United States District Court, D. Nebraska
JOSEPH H. MCDONALD, Plaintiff,
NEBRASKA DEPT. OF CORRECTIONS, SCOTT FRAKES, and BRAD HANSON, et al, Defendants.
MEMORANDUM AND ORDER
Richard G. Kopf Senior United States District Judge
matter is before the court on initial review of
Plaintiff's Complaint. (Filing No. 1.) For the reasons
that follow, the court finds Plaintiff's pleadings do not
state any claims upon which relief may be granted. However,
the court will allow Plaintiff to file an amended complaint.
SUMMARY OF COMPLAINT
who is currently incarcerated at Tecumseh State Prison,
brought suit against the Nebraska Department of Corrections,
as well as the Department's director and the warden of
Tecumseh State Prison. Liberally construed, Plaintiff alleges
that he was “wrongfully held as a juvenile sentenced as
an adult” and that Defendants have failed to give him
good time credit on his sentence. (Filing No. 1 at CM/ECF pp.
3-4.) Plaintiff also alleges that Defendants are
“liable to Plaintiff for cruel and unusual punishment,
with deliberate indifference and intentional infliction of
emotional distress, anxiety, outrage and defamation under the
laws of the State of Nebraska.” (Filing No. 1 at CM/ECF
pp. 11-12.) Plaintiff seeks monetary relief.
STANDARDS ON INITIAL REVIEW
court is required to review prisoner and in forma pauperis
complaints seeking relief against a governmental entity or an
officer or employee of a governmental entity to determine
whether summary dismissal is appropriate. See 28 U.S.C.
§§ 1915(e) and 1915A. The court must dismiss a
complaint or any portion of it that states a frivolous or
malicious claim, that fails to state a claim upon which
relief may be granted, or that seeks monetary relief from a
defendant who is immune from such relief. 28 U.S.C. §
1915(e)(2)(B); 28 U.S.C. § 1915A(b).
plaintiffs must set forth enough factual allegations to
“nudge their claims across the line from conceivable
to plausible, ” or “their complaint must be
dismissed.” Bell Atlantic Corp. v. Twombly,
550 U.S. 544, 569-70 (2007); see also Ashcroft v.
Iqbal, 556 U.S. 662, 678 (2009) (“A claim has
facial plausibility when the plaintiff pleads factual content
that allows the court to draw the reasonable inference that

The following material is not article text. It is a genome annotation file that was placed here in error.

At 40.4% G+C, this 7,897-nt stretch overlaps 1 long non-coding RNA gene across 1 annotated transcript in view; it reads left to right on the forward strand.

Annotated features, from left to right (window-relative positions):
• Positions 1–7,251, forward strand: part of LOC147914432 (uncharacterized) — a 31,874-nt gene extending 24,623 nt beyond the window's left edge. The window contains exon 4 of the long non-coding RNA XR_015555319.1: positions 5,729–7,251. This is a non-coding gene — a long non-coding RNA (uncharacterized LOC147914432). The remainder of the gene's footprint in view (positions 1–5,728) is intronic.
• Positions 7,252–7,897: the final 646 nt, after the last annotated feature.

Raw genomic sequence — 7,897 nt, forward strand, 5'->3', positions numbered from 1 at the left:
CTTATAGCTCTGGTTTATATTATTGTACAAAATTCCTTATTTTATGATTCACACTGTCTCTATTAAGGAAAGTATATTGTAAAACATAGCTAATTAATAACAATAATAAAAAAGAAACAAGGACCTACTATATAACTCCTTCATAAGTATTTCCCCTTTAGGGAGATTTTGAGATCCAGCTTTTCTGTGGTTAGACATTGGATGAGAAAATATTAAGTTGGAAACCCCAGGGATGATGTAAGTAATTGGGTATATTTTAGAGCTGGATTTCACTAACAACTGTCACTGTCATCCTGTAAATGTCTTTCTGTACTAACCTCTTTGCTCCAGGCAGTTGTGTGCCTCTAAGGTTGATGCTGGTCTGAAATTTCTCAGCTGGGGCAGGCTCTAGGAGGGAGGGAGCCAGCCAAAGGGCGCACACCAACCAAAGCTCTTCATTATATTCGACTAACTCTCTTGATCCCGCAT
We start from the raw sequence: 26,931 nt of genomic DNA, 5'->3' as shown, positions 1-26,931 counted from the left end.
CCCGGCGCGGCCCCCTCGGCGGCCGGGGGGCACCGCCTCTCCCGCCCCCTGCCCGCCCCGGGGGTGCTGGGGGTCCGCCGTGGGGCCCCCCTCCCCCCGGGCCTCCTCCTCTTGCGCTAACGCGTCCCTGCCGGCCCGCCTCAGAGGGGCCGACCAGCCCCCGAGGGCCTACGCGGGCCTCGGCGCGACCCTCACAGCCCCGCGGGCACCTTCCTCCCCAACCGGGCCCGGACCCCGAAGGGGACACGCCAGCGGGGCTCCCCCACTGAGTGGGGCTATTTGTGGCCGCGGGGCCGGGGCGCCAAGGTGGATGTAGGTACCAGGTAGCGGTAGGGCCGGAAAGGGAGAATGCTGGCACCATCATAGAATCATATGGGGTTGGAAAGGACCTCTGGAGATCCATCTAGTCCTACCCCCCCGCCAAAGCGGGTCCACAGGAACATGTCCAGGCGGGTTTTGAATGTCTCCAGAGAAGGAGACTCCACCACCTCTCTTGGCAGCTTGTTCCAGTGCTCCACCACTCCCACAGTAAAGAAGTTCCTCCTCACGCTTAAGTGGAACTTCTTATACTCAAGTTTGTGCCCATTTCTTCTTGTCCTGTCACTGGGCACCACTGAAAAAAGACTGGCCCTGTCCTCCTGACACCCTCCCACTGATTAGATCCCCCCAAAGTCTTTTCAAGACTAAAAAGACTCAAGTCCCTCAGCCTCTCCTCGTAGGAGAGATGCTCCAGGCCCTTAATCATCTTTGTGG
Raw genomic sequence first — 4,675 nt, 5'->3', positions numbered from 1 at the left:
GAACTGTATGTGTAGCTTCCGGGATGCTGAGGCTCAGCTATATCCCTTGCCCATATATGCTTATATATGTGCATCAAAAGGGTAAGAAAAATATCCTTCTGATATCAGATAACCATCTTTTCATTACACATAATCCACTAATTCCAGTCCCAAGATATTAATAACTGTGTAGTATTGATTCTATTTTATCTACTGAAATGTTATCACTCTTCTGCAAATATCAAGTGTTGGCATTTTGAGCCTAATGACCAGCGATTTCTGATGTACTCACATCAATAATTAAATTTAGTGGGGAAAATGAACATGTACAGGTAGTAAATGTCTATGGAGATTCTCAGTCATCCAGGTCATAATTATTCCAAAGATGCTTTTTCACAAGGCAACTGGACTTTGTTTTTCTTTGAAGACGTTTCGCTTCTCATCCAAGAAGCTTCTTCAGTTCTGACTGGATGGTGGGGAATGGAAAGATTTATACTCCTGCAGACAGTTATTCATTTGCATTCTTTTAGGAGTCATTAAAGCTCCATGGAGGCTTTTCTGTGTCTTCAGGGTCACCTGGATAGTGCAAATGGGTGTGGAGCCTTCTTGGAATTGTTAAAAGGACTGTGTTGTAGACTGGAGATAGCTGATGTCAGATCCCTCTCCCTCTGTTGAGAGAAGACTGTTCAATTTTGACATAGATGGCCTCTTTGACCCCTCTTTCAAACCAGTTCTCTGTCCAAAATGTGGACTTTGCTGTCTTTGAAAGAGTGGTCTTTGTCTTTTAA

the defendant is liable for the misconduct alleged.”).
essential function of a complaint under the Federal Rules of
Civil Procedure is to give the opposing party ‘fair
notice of the nature and basis or grounds for a claim, and a
general indication of the type of litigation
involved.'” Topchian v. JPMorgan Chase Bank,
N.A., 760 F.3d 843, 848 (8th Cir. 2014) (quoting
Hopkins v. Saunders, 199 F.3d 968, 973 (8th Cir.
1999)). However, “[a] pro se complaint must be
liberally construed, and pro se litigants are held to a
lesser pleading standard than other parties.” Topchian,
760 F.3d at 849 (internal quotation marks and citations
has failed to state viable claims against Defendants.
Plaintiff did not specify whether he is suing Scott Frakes
and Brad Hanson in their official or individual capacities.
Therefore, this court presumes they are sued in their
official capacities only. See Johnson v. Outboard Marine
Corp., 172 F.3d 531, 535 (8th Cir. 1999) (“This
court has held that, in order to sue a public official in his
or her individual capacity, a plaintiff must expressly and
unambiguously state so in the pleadings, otherwise, it will
be assumed that the defendant is sued only in his or her
official capacity.”). A claim against an individual in
his official capacity is, in reality, a claim against the
entity that employs the official, in this case, the State of
Nebraska. See Parrish v. Luckie, 963 F.2d 201, 203
n.1 (8th Cir. 1992) (“Suits against persons in their
official capacity are just another method of filing suit
against the entity. A plaintiff seeking damages in an
official-capacity suit is seeking a judgment against the
entity.”) (internal citations omitted)).
Eleventh Amendment bars claims for damages by private parties
against a state, state instrumentalities, and an employee of
a state sued in the employee's official capacity. See,
e.g., Egerdahl v. Hibbing Cmty. Coll., 72 F.3d 615,
619 (8th Cir. 1995); Dover Elevator Co. v. Arkansas State
Univ., 64 F.3d 442, 446-47 (8th Cir. 1995). Any award of
retroactive monetary relief payable by the state, including
for back pay or damages, is proscribed by the Eleventh
Amendment absent a waiver of immunity by the state or an
override of immunity by Congress. See, e.g., id.; Nevels
v. Hanlon, 656 F.2d 372, 377-78 (8th Cir. 1981).
Sovereign immunity does not, however, bar damages claims
against state officials acting in their personal capacities,
nor does it bar claims brought pursuant to 42 U.S.C.
§1983 that seek equitable relief from state employee
defendants acting in their official capacity.
case, Plaintiff has sued the Nebraska Department of
Corrections and Nebraska state employees in their official
capacities seeking monetary relief. These claims are
precluded by the Eleventh Amendment. Therefore,
Plaintiff's Complaint fails to state a claim upon which
relief can be granted.
Plaintiff's allegations are wholly conclusory. Plaintiff
alleges that Defendants are “liable to Plaintiff for
cruel and unusual punishment, with deliberate indifference
and intentional infliction of emotional distress, anxiety,
outrage and defamation under the laws of the State of
Nebraska.” (Filing No. 1 at CM/ECF pp. 11-12.) Although
Plaintiff references multiple causes of action, he fails to
provide factual context. In fact, Defendants Scott Frakes and
Brad Hanson are only specifically referenced twice in the
Complaint. In short, Plaintiff needs more ...